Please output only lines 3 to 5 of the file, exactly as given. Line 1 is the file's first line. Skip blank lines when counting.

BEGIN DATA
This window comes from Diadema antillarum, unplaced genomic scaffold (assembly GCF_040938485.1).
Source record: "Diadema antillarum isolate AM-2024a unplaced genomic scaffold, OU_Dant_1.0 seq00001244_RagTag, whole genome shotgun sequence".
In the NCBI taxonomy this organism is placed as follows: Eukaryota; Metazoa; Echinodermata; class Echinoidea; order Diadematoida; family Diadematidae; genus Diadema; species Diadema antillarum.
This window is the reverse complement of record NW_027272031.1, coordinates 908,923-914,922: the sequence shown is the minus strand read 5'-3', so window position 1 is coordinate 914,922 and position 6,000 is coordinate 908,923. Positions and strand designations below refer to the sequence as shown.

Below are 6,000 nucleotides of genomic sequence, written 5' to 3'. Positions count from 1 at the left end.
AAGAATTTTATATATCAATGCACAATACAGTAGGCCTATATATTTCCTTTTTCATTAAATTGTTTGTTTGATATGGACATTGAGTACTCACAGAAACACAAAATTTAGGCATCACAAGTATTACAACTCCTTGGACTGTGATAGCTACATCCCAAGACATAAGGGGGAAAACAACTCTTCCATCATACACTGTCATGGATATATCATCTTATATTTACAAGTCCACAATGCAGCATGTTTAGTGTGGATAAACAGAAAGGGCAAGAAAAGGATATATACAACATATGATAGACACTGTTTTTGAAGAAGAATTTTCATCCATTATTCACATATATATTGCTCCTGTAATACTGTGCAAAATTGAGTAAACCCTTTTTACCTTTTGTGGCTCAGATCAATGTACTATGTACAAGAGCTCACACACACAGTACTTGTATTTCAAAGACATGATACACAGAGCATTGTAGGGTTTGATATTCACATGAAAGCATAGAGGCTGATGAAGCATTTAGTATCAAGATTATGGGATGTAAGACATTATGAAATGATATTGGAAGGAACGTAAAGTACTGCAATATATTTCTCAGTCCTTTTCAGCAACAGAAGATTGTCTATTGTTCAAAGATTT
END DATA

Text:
In the NCBI taxonomy this organism is placed as follows: Eukaryota; Metazoa; Echinodermata; class Echinoidea; order Diadematoida; family Diadematidae; genus Diadema; species Diadema antillarum.
This window is the reverse complement of record NW_027272031.1, coordinates 908,923-914,922: the sequence shown is the minus strand read 5'-3', so window position 1 is coordinate 914,922 and position 6,000 is coordinate 908,923. Positions and strand designations below refer to the sequence as shown.

Below are 6,000 nucleotides of genomic sequence, written 5' to 3'. Positions count from 1 at the left end.